Our plans to build 140 new homes in Dorset, more than a third of them affordable, could finally get underway following the Government’s change of policy on tough environmental restrictions.
Levelling-Up Secretary Michael Gove and Prime Minister Rishi Sunak announced the Government will relax the nutrient neutrality regulations which have prevented housebuilders across the UK from proceeding with more than 100,000 new builds.
Following the announcement, we will be prioritising our Warmwell Rise development at Crossways, east of Dorchester, which already has planning permission for 140 two-to-four-bedroom properties.
The scheme should see 35% of the properties marked as affordable for local people, in an area with a desperate shortage of new homes, against a background of growing demand. Latest figures from Local Authority Housing Statistics show 3,100 people on Dorset’s housing waiting list in 2022.
Under the rules, imposed since 2017, house-builders were ordered to offset the impact of nutrients like phosphates and nitrates from new homes entering watercourses, causing a build-up of algae and damaging aquatic life. In practice, however, the stringent regulations forced developers to abandon housing projects because they were no longer financially viable.
The change of policy has been widely welcomed by housebuilders and would-be house-buyers as a way of unlocking stalled housing developments, particularly in rural areas, helping to meet Government house-building targets to ease the housing crisis.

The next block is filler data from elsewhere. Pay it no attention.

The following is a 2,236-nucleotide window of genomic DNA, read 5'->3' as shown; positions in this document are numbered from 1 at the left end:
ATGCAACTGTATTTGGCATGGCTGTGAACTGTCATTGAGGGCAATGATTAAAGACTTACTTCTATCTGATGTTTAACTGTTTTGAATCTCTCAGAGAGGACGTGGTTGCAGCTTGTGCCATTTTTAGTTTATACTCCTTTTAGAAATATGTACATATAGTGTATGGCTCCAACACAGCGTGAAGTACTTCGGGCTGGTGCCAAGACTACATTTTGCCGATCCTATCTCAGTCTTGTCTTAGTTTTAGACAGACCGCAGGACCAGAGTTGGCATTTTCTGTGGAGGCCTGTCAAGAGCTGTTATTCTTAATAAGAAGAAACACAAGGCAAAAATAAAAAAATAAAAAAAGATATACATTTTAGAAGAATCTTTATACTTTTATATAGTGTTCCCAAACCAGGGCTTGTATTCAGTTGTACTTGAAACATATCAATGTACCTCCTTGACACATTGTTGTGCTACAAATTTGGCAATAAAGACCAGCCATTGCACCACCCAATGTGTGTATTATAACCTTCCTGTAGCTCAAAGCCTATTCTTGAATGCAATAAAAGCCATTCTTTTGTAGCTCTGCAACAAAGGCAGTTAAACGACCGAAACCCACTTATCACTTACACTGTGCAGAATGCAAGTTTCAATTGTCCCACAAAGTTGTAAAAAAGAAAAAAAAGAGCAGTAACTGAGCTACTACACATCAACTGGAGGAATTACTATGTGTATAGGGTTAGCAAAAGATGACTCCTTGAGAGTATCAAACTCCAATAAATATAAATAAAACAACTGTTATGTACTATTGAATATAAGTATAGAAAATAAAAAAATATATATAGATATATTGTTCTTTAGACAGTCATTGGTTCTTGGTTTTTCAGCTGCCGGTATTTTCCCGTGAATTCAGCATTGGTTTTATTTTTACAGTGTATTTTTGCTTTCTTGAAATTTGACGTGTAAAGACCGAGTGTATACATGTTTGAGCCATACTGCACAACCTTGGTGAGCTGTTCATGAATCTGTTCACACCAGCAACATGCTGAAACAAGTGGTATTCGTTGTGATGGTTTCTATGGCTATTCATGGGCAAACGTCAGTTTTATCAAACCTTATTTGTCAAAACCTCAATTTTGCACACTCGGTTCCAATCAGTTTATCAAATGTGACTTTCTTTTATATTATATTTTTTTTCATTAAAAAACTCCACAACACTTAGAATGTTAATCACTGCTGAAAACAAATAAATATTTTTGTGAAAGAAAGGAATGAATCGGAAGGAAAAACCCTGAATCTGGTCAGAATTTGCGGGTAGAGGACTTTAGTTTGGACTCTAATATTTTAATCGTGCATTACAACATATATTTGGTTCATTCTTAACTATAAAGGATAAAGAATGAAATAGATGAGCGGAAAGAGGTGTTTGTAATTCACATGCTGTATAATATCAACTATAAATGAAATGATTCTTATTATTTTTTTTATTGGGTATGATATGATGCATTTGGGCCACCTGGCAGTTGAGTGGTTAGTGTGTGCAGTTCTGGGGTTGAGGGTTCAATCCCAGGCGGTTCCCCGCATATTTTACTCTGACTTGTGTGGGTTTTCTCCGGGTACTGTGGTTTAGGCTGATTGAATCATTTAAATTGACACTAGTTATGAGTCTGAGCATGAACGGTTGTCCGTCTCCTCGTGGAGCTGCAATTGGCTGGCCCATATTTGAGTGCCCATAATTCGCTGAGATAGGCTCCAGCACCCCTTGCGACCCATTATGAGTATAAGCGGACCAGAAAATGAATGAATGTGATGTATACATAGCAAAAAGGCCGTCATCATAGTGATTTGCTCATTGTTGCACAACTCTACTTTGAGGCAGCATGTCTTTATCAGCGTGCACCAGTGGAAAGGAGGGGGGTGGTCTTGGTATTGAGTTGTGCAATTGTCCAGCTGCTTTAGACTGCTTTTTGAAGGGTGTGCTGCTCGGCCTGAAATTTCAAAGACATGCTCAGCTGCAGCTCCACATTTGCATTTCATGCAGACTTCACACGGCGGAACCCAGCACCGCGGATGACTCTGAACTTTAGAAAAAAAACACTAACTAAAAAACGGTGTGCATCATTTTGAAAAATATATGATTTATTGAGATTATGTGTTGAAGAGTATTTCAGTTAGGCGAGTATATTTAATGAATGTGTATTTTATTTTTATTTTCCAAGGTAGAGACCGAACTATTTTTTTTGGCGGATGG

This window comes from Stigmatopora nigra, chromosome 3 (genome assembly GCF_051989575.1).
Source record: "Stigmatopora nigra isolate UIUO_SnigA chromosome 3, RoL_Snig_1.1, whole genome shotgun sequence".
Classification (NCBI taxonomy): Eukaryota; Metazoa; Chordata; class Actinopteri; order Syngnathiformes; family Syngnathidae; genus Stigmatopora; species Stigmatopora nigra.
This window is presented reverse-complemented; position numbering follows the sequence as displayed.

Grayham Tucker, Group Managing Director, said: “We should have been handing over the keys to new homebuyers at Warmwell Rise this year. Building work should have started in May 2022. Instead, the whole project had to be mothballed because of the nutrient neutrality rules. Now, at last, it looks as if we will be able to proceed, meeting the demand for affordable, sustainable homes in an area where they are desperately needed.
“Cavanna Homes has always had a commitment to sustainable development right throughout our 100 years as a Westcountry-based company.
“Caring about the place we live and work is essential to us. We always seek to improve nature and biodiversity while driving down waste and building in the most sustainable and environmentally friendly way, creating homes that are cost-effective to run, and to meet exacting environmental standards.”
In a July report to Dorset Council, Housing Portfolio Holder Cllr Jane Somper reported: “In the financial year 2022/23, we had 3,996 households approach us as being homeless, or at risk of homelessness. This is 600 more than the previous year. We are receiving up to 400 new applicants per month for the Housing Register, with a range of needs being presented, as well as homelessness.”